Why We Give Our Loved Ones Pet Names
Expecting couples spend hours poring over baby name websites and books, scouring publications for the most adventurous-sounding, charmingly uncommon, or historical names for their soon-to-be little one. But chances are, once their baby arrives, they’ll continue to call him or her just that: “baby” — or some other pet name, such as “sweetie,” “cutie pie,” and “pumpkin.” Although legal names are essential to our identity, we’ll likely be called something else by our loved ones, including family, friends, and romantic partners, all our lives. People seem to have an irresistible urge to call others these sweet nicknames (and be called by nicknames themselves). But why? Ross Grossman, Los Angeles-based psychotherapist and founder of Affinity Therapy Services, explains why many people prefer pet names and how they can have more purposes than they initially seem to.
At their crux, nicknames signify affection, Grossman says, which is why most people reserve these terms of endearment for special someones. “It tells the other person, ‘I think you’re more than your given name,'” Grossman explains. And depending on the pet name, it can indicate the nature of the giver and the recipient’s relationship and oftentimes, that it’s a relationship unlike any other. “Calling someone ‘pumpkin,’ ‘buttercup,’ or ‘boo’ is saying, ‘We’ve got something personal and special that no one else has,'” he notes.
These more innocent aforementioned pet names can be applied to a variety of different types of relationships: familial, platonic, and romantic. But Grossman explains that sometimes, pet names among couples can be more implicitly sultry. “If two lovers are role-playing in the bedroom, and one of them plays an instructor role, the other might refer to them outside the bedroom as ‘professor,’ allowing both of them to essentially talk about sex in front of strangers without anyone being the wiser,” Grossman says. He likens these types of pet names to a secret handshake or the password to an exclusive club.
But it’s not all love or passion when it comes to pet names. The dynamic of a relationship can dictate whether pet names are appropriate (and if so, which ones) — and when they’re not. Most women are familiar with being called pet names by superiors in the workplace, clients, and random passersby as a thinly veiled form of patronization. (Note the dynamic of all of these relationships — or lack of relationships.) Furthermore, abusers often employ pet names to get their way. “‘Sweetie,’ ‘darling,’ and ‘honey’ can be terms used to leverage a person into doing another person’s will,” Grossman cautions. “Calling someone ‘my genius’ when asking them to help you cheat on an exam, or ‘my princess’ when borrowing money you never intend to return are just a few examples of using a pet name to influence someone to do your bidding.” For this reason, some people might not approve of being called certain pet names; a victimizer might have used these terms in the past. And of course, if you’ve seen the movie John Tucker Must Die then you know that cheaters may use nicknames so they don’t need to keep their partners’ names straight.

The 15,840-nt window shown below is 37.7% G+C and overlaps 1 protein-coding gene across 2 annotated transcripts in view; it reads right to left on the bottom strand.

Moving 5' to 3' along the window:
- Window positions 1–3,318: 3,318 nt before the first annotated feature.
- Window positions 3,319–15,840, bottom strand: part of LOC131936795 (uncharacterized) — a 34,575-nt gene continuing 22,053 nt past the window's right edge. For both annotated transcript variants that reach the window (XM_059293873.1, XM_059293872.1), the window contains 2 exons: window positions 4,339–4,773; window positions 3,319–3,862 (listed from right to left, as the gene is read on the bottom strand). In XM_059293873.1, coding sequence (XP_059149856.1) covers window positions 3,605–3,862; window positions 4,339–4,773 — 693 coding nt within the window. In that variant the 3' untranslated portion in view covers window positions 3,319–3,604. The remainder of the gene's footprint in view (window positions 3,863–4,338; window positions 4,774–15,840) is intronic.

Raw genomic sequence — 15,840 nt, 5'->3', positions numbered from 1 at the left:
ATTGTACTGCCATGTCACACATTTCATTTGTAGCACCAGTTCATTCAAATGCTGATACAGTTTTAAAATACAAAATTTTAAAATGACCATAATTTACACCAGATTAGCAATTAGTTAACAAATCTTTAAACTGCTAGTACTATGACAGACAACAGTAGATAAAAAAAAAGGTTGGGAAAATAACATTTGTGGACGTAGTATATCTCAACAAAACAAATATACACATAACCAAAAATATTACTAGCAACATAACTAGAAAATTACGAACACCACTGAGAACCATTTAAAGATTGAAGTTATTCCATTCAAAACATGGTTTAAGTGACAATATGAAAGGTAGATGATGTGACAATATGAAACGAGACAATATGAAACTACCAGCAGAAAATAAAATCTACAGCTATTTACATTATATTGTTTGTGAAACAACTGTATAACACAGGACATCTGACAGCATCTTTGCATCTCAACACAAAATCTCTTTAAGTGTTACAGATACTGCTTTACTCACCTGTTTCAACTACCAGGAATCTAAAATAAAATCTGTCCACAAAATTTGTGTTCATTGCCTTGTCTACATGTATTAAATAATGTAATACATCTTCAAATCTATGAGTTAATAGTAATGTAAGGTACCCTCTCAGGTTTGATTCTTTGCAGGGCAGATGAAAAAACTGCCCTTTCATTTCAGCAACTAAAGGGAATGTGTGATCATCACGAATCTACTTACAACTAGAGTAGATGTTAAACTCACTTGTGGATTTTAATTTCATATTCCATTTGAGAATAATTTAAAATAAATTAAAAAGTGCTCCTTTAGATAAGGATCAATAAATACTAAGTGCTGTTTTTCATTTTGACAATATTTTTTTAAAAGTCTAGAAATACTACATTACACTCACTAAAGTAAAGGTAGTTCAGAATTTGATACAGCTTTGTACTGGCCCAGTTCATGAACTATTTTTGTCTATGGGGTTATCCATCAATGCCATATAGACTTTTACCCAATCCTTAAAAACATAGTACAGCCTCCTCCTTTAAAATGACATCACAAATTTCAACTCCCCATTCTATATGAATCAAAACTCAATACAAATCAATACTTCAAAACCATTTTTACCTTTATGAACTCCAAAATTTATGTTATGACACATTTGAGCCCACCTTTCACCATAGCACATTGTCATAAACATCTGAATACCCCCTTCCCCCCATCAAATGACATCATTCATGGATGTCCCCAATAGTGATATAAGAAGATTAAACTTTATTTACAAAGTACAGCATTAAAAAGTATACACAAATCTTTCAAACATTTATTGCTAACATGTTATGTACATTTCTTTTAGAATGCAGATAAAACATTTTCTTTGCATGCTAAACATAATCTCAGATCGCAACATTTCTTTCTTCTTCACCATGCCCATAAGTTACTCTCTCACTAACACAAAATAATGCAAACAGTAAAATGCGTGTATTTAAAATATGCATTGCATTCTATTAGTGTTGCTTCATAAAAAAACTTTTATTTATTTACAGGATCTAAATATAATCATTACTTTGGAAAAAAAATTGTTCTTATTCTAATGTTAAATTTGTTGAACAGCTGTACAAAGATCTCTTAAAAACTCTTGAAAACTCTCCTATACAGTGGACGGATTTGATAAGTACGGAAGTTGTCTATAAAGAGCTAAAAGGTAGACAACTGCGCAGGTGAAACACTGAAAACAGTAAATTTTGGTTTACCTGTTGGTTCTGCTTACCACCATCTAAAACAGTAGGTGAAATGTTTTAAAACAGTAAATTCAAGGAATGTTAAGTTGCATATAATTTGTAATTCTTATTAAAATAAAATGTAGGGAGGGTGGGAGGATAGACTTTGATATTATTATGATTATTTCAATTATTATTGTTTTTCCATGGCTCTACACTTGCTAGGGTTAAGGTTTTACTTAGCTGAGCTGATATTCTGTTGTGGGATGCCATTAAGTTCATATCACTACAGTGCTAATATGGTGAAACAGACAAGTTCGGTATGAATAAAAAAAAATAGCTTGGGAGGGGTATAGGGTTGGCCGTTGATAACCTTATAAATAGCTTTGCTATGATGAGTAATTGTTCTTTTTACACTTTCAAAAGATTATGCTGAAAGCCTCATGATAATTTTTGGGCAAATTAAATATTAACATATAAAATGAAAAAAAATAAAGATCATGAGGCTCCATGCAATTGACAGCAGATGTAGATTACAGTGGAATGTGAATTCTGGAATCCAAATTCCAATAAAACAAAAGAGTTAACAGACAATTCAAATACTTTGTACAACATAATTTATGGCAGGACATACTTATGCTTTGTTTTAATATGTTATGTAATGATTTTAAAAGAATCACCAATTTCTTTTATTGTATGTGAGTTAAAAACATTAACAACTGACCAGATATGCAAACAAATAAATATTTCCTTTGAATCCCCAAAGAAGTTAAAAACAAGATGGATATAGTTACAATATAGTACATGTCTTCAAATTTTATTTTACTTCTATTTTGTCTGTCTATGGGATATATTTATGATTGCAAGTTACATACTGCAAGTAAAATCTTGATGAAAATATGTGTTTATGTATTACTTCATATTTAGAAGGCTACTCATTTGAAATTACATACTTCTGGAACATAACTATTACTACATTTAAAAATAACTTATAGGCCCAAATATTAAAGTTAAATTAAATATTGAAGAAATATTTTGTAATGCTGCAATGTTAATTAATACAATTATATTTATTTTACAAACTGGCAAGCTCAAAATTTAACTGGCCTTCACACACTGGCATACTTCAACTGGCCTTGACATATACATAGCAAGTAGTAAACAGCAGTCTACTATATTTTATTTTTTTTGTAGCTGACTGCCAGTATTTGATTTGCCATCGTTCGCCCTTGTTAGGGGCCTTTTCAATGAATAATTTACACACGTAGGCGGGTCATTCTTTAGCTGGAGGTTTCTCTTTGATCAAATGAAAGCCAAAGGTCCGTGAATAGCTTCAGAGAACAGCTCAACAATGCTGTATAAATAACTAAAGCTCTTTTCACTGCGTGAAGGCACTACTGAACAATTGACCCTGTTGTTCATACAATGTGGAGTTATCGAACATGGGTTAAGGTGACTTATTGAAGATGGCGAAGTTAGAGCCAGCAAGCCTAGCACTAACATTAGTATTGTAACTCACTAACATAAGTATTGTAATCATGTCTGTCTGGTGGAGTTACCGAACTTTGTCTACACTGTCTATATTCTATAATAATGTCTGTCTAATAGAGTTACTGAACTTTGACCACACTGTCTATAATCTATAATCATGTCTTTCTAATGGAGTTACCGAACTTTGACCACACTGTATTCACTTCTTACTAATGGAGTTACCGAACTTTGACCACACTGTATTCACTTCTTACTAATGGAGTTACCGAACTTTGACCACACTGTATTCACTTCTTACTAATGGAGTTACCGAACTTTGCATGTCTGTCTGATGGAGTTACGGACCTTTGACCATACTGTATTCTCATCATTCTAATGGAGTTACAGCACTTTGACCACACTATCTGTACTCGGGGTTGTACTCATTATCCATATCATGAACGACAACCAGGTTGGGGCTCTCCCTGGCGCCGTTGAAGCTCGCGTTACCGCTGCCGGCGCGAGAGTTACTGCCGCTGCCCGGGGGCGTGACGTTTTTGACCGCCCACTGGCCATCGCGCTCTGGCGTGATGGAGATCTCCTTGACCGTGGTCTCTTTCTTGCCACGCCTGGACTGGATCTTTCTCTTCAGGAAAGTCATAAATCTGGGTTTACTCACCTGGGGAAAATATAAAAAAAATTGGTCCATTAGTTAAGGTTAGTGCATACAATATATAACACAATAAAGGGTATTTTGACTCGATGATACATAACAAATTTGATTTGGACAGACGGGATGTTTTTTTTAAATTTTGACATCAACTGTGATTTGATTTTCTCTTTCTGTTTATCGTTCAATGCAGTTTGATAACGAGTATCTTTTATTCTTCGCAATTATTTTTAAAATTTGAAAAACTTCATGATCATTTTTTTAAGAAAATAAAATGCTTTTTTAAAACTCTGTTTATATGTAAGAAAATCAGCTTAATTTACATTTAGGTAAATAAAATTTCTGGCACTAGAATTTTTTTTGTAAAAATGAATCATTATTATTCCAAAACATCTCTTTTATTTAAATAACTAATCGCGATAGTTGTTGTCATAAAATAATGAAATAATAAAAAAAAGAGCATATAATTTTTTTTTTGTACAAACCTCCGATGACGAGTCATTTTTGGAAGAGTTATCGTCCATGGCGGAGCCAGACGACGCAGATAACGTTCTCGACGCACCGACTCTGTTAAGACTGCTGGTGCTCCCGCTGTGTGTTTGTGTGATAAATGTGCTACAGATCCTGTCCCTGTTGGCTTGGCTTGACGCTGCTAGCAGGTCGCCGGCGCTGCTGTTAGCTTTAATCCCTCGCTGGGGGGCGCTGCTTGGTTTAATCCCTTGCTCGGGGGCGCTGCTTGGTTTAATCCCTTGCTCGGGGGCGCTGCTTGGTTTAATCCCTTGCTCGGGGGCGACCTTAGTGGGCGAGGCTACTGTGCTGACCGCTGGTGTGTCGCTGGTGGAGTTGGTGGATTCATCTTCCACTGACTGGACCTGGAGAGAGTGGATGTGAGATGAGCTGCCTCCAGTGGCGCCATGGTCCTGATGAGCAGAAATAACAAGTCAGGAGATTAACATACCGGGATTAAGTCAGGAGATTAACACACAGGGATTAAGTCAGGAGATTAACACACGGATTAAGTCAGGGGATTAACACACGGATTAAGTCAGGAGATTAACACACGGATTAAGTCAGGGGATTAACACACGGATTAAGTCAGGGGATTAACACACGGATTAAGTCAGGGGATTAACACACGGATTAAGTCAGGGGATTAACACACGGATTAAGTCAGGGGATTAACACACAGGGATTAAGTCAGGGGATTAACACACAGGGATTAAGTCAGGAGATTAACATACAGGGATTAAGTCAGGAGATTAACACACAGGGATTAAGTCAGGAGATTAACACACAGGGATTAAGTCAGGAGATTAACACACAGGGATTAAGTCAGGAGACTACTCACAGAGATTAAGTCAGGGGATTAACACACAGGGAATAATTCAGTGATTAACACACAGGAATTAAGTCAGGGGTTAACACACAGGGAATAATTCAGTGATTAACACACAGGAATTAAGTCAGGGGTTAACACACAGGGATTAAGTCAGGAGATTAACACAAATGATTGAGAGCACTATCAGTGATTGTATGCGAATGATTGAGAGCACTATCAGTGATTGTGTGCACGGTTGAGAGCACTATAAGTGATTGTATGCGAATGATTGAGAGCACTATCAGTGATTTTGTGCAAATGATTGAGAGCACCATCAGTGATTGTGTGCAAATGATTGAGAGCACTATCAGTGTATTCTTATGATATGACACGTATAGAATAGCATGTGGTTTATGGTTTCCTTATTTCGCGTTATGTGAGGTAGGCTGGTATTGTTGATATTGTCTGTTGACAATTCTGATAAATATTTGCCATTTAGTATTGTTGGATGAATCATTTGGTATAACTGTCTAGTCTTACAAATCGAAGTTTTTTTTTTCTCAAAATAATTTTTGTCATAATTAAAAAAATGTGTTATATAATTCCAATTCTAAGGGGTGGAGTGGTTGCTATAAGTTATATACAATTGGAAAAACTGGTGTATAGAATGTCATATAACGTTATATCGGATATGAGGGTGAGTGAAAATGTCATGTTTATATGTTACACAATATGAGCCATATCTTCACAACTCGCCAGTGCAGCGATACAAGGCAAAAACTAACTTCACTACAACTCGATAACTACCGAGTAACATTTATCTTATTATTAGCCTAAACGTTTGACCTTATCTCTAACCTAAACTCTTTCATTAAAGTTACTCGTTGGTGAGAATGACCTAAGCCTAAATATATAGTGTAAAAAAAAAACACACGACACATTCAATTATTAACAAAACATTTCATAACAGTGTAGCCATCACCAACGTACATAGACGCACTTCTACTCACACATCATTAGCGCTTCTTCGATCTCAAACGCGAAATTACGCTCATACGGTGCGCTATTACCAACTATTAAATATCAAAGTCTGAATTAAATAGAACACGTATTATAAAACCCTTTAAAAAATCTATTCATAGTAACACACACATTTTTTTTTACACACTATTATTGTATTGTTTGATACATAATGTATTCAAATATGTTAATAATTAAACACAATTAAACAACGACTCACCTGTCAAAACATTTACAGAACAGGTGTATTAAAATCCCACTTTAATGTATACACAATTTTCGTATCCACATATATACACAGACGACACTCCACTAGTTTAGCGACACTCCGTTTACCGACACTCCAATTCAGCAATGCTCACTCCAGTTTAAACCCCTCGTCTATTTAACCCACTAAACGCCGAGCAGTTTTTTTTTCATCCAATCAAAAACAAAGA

Although Grossman understands the inclination to use pet names, he’s still a proponent of using legal names with loved ones. “In the end, though, remember, for many people, the most beautiful sound in the English language is someone else saying their real, given name,” he says.
What are your thoughts on pet names, darlings? Let us know @BritandCo!
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